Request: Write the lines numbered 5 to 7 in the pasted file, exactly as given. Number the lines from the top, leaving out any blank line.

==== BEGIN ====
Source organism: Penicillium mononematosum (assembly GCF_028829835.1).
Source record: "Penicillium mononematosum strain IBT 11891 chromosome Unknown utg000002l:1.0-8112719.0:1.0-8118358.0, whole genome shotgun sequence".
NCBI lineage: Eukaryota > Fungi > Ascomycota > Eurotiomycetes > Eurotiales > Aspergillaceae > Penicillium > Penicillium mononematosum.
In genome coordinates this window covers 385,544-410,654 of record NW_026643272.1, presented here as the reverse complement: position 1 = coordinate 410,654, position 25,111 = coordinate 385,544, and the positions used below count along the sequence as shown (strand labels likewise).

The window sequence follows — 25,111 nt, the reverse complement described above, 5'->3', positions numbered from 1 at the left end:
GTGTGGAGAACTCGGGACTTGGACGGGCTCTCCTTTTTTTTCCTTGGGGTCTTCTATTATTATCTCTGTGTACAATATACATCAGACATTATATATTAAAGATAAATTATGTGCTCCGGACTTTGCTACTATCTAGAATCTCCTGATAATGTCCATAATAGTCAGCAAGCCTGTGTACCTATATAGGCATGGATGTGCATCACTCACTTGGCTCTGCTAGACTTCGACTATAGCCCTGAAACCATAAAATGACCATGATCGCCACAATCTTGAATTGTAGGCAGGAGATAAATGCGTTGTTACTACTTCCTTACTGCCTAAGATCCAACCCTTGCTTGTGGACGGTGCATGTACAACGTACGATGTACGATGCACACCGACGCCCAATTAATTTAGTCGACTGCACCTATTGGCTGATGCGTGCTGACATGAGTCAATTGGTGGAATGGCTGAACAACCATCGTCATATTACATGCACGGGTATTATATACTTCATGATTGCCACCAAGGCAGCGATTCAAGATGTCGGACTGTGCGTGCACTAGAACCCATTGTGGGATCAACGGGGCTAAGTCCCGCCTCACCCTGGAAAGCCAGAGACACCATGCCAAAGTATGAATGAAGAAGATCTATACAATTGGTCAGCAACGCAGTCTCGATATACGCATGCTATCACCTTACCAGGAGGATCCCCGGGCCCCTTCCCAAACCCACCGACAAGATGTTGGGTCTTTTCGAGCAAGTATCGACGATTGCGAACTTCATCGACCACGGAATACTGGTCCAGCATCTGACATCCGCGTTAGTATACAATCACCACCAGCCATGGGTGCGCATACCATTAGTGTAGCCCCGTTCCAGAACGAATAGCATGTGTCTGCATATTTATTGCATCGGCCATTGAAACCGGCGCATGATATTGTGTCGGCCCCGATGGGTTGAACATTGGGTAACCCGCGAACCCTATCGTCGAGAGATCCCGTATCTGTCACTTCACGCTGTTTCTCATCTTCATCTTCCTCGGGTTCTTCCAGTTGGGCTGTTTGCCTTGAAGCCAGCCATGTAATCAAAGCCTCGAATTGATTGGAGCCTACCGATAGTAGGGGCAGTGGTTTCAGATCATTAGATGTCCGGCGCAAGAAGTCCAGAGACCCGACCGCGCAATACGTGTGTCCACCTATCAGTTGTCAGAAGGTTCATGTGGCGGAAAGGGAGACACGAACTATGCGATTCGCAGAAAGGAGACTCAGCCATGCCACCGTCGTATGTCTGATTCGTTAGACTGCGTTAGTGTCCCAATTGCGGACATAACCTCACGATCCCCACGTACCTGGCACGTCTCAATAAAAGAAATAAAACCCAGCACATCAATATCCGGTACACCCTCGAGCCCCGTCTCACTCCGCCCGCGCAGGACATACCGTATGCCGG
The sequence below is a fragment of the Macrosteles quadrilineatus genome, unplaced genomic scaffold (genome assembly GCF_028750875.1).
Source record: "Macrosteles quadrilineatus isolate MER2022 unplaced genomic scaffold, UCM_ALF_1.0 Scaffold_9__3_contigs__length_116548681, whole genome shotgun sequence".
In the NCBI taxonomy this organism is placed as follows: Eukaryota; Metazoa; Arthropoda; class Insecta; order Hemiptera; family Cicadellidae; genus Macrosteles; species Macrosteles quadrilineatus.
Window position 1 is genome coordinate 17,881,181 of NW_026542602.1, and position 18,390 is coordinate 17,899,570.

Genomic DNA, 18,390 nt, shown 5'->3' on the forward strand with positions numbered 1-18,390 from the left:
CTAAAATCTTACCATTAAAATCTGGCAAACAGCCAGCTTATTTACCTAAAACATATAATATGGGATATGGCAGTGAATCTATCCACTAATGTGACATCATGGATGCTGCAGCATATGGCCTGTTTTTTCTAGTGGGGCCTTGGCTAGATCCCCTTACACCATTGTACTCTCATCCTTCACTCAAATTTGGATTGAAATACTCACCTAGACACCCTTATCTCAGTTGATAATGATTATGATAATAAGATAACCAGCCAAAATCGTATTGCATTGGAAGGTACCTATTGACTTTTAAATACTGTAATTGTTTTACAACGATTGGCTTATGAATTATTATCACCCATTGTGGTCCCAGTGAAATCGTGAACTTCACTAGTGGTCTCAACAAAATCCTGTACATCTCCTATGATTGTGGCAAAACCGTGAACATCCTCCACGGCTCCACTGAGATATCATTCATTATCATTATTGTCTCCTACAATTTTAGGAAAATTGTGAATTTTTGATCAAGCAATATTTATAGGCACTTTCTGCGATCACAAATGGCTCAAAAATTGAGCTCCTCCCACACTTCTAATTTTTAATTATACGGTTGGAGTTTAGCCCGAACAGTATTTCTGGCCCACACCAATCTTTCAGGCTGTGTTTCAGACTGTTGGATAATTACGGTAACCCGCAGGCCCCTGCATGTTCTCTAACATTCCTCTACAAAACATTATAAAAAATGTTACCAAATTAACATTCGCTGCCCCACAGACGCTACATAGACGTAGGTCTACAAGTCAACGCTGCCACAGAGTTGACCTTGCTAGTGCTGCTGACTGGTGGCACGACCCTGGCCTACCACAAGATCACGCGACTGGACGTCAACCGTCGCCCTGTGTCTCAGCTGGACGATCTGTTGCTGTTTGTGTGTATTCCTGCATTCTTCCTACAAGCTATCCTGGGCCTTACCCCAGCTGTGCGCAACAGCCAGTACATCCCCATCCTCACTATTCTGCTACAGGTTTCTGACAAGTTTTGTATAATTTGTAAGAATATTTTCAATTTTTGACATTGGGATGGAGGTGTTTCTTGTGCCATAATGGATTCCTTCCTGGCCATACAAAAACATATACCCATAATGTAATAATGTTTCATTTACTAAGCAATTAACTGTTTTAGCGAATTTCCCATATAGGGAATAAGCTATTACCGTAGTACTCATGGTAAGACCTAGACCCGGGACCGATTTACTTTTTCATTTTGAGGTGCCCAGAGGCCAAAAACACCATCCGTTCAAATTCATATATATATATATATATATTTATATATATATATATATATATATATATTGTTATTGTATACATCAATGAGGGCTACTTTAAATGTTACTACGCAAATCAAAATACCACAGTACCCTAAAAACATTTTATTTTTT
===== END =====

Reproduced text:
The window sequence follows — 25,111 nt, the reverse complement described above, 5'->3', positions numbered from 1 at the left end:
GTGTGGAGAACTCGGGACTTGGACGGGCTCTCCTTTTTTTTCCTTGGGGTCTTCTATTATTATCTCTGTGTACAATATACATCAGACATTATATATTAAAGATAAATTATGTGCTCCGGACTTTGCTACTATCTAGAATCTCCTGATAATGTCCATAATAGTCAGCAAGCCTGTGTACCTATATAGGCATGGATGTGCATCACTCACTTGGCTCTGCTAGACTTCGACTATAGCCCTGAAACCATAAAATGACCATGATCGCCACAATCTTGAATTGTAGGCAGGAGATAAATGCGTTGTTACTACTTCCTTACTGCCTAAGATCCAACCCTTGCTTGTGGACGGTGCATGTACAACGTACGATGTACGATGCACACCGACGCCCAATTAATTTAGTCGACTGCACCTATTGGCTGATGCGTGCTGACATGAGTCAATTGGTGGAATGGCTGAACAACCATCGTCATATTACATGCACGGGTATTATATACTTCATGATTGCCACCAAGGCAGCGATTCAAGATGTCGGACTGTGCGTGCACTAGAACCCATTGTGGGATCAACGGGGCTAAGTCCCGCCTCACCCTGGAAAGCCAGAGACACCATGCCAAAGTATGAATGAAGAAGATCTATACAATTGGTCAGCAACGCAGTCTCGATATACGCATGCTATCACCTTACCAGGAGGATCCCCGGGCCCCTTCCCAAACCCACCGACAAGATGTTGGGTCTTTTCGAGCAAGTATCGACGATTGCGAACTTCATCGACCACGGAATACTGGTCCAGCATCTGACATCCGCGTTAGTATACAATCACCACCAGCCATGGGTGCGCATACCATTAGTGTAGCCCCGTTCCAGAACGAATAGCATGTGTCTGCATATTTATTGCATCGGCCATTGAAACCGGCGCATGATATTGTGTCGGCCCCGATGGGTTGAACATTGGGTAACCCGCGAACCCTATCGTCGAGAGATCCCGTATCTGTCACTTCACGCTGTTTCTCATCTTCATCTTCCTCGGGTTCTTCCAGTTGGGCTGTTTGCCTTGAAGCCAGCCATGTAATCAAAGCCTCGAATTGATTGGAGCCTACCGATAGTAGGGGCAGTGGTTTCAGATCATTAGATGTCCGGCGCAAGAAGTCCAGAGACCCGACCGCGCAATACGTGTGTCCACCTATCAGTTGTCAGAAGGTTCATGTGGCGGAAAGGGAGACACGAACTATGCGATTCGCAGAAAGGAGACTCAGCCATGCCACCGTCGTATGTCTGATTCGTTAGACTGCGTTAGTGTCCCAATTGCGGACATAACCTCACGATCCCCACGTACCTGGCACGTCTCAATAAAAGAAATAAAACCCAGCACATCAATATCCGGTACACCCTCGAGCCCCGTCTCACTCCGCCCGCGCAGGACATACCGTATGCCGG
The sequence below is a fragment of the Macrosteles quadrilineatus genome, unplaced genomic scaffold (genome assembly GCF_028750875.1).